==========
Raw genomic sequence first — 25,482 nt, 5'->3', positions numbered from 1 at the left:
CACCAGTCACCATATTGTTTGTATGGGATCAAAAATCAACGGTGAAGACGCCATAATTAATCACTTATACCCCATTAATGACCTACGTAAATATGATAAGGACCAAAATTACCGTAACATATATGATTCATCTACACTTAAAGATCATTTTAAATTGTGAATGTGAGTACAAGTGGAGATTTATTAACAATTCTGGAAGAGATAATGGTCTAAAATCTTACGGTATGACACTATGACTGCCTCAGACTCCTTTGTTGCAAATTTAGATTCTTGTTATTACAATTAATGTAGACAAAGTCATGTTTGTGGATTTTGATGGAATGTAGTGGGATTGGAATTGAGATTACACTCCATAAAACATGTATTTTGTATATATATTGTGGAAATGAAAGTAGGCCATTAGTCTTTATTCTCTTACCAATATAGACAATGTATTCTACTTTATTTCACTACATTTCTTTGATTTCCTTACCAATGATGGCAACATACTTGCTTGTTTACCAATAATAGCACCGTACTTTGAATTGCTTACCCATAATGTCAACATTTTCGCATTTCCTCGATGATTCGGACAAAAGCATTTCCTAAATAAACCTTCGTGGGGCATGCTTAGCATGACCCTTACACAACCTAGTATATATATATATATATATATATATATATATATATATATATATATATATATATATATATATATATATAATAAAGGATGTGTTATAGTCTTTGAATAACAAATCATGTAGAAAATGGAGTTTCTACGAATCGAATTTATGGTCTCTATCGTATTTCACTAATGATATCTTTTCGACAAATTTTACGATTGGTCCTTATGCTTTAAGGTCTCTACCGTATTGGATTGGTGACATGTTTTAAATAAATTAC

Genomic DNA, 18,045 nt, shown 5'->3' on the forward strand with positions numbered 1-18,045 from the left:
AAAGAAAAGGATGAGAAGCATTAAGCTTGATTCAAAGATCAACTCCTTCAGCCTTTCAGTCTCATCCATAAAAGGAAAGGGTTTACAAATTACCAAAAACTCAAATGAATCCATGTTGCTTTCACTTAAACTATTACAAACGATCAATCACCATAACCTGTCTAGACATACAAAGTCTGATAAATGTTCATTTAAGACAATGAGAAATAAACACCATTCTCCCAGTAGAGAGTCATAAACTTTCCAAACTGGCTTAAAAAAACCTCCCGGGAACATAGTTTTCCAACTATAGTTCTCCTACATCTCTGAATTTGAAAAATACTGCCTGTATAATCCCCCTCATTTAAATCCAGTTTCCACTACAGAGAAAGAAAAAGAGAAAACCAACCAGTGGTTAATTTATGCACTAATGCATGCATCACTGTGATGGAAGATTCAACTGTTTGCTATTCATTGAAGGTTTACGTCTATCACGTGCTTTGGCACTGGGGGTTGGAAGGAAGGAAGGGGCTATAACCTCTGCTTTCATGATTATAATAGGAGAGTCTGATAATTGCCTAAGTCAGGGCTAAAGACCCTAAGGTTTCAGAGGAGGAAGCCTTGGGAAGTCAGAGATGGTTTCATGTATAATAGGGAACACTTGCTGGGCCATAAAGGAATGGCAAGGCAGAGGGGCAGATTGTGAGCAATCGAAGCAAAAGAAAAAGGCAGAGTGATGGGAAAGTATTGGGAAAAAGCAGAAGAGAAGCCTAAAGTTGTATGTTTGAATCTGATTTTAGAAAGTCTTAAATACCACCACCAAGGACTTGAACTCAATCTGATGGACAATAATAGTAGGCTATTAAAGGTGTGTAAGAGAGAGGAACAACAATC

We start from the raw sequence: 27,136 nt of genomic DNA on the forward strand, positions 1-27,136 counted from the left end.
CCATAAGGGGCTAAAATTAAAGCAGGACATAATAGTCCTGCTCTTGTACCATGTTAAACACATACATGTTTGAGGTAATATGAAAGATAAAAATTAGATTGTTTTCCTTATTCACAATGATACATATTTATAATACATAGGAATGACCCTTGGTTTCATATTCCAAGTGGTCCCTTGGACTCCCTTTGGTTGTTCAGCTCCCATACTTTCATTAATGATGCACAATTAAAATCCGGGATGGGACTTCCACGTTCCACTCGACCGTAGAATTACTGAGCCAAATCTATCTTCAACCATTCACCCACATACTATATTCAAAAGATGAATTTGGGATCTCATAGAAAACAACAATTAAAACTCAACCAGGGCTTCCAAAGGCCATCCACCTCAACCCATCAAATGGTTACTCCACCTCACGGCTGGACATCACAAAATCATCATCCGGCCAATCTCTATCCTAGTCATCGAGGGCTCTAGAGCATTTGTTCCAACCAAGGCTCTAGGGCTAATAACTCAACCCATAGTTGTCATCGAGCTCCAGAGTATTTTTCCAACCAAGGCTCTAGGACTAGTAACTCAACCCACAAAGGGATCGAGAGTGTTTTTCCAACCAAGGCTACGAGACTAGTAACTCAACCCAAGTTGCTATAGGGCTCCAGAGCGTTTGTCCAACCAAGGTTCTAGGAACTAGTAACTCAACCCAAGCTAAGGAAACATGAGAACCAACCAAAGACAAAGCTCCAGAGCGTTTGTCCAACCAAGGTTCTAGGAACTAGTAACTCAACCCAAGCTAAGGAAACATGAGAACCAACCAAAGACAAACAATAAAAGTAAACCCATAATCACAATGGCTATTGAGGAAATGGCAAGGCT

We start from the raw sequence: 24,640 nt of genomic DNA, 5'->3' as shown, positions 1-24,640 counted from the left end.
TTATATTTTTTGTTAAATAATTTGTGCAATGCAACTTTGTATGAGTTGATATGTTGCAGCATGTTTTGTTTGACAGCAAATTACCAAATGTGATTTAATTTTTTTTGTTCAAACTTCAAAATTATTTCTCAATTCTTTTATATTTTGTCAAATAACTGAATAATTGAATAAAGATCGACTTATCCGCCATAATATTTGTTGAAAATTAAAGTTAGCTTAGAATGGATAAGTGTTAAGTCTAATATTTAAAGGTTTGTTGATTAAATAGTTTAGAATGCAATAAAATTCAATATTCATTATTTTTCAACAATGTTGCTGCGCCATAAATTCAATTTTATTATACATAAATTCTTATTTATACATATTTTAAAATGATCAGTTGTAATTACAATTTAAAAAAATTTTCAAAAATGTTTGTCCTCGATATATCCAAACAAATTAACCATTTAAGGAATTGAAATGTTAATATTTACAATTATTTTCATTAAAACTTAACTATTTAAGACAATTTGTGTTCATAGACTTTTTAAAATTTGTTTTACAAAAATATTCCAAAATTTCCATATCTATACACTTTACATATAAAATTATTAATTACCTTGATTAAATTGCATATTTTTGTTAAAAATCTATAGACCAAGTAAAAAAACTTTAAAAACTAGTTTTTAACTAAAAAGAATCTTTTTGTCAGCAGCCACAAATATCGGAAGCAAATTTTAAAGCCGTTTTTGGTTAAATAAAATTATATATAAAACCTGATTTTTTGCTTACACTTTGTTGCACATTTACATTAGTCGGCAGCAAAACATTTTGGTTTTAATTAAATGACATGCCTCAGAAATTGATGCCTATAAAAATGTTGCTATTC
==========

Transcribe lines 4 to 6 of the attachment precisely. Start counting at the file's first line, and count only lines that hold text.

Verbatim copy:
AAAGAAAAGGATGAGAAGCATTAAGCTTGATTCAAAGATCAACTCCTTCAGCCTTTCAGTCTCATCCATAAAAGGAAAGGGTTTACAAATTACCAAAAACTCAAATGAATCCATGTTGCTTTCACTTAAACTATTACAAACGATCAATCACCATAACCTGTCTAGACATACAAAGTCTGATAAATGTTCATTTAAGACAATGAGAAATAAACACCATTCTCCCAGTAGAGAGTCATAAACTTTCCAAACTGGCTTAAAAAAACCTCCCGGGAACATAGTTTTCCAACTATAGTTCTCCTACATCTCTGAATTTGAAAAATACTGCCTGTATAATCCCCCTCATTTAAATCCAGTTTCCACTACAGAGAAAGAAAAAGAGAAAACCAACCAGTGGTTAATTTATGCACTAATGCATGCATCACTGTGATGGAAGATTCAACTGTTTGCTATTCATTGAAGGTTTACGTCTATCACGTGCTTTGGCACTGGGGGTTGGAAGGAAGGAAGGGGCTATAACCTCTGCTTTCATGATTATAATAGGAGAGTCTGATAATTGCCTAAGTCAGGGCTAAAGACCCTAAGGTTTCAGAGGAGGAAGCCTTGGGAAGTCAGAGATGGTTTCATGTATAATAGGGAACACTTGCTGGGCCATAAAGGAATGGCAAGGCAGAGGGGCAGATTGTGAGCAATCGAAGCAAAAGAAAAAGGCAGAGTGATGGGAAAGTATTGGGAAAAAGCAGAAGAGAAGCCTAAAGTTGTATGTTTGAATCTGATTTTAGAAAGTCTTAAATACCACCACCAAGGACTTGAACTCAATCTGATGGACAATAATAGTAGGCTATTAAAGGTGTGTAAGAGAGAGGAACAACAATC

We start from the raw sequence: 27,136 nt of genomic DNA on the forward strand, positions 1-27,136 counted from the left end.
CCATAAGGGGCTAAAATTAAAGCAGGACATAATAGTCCTGCTCTTGTACCATGTTAAACACATACATGTTTGAGGTAATATGAAAGATAAAAATTAGATTGTTTTCCTTATTCACAATGATACATATTTATAATACATAGGAATGACCCTTGGTTTCATATTCCAAGTGGTCCCTTGGACTCCCTTTGGTTGTTCAGCTCCCATACTTTCATTAATGATGCACAATTAAAATCCGGGATGGGACTTCCACGTTCCACTCGACCGTAGAATTACTGAGCCAAATCTATCTTCAACCATTCACCCACATACTATATTCAAAAGATGAATTTGGGATCTCATAGAAAACAACAATTAAAACTCAACCAGGGCTTCCAAAGGCCATCCACCTCAACCCATCAAATGGTTACTCCACCTCACGGCTGGACATCACAAAATCATCATCCGGCCAATCTCTATCCTAGTCATCGAGGGCTCTAGAGCATTTGTTCCAACCAAGGCTCTAGGGCTAATAACTCAACCCATAGTTGTCATCGAGCTCCAGAGTATTTTTCCAACCAAGGCTCTAGGACTAGTAACTCAACCCACAAAGGGATCGAGAGTGTTTTTCCAACCAAGGCTACGAGACTAGTAACTCAACCCAAGTTGCTATAGGGCTCCAGAGCGTTTGTCCAACCAAGGTTCTAGGAACTAGTAACTCAACCCAAGCTAAGGAAACATGAGAACCAACCAAAGACAAAGCTCCAGAGCGTTTGTCCAACCAAGGTTCTAGGAACTAGTAACTCAACCCAAGCTAAGGAAACATGAGAACCAACCAAAGACAAACAATAAAAGTAAACCCATAATCACAATGGCTATTGAGGAAATGGCAAGGCT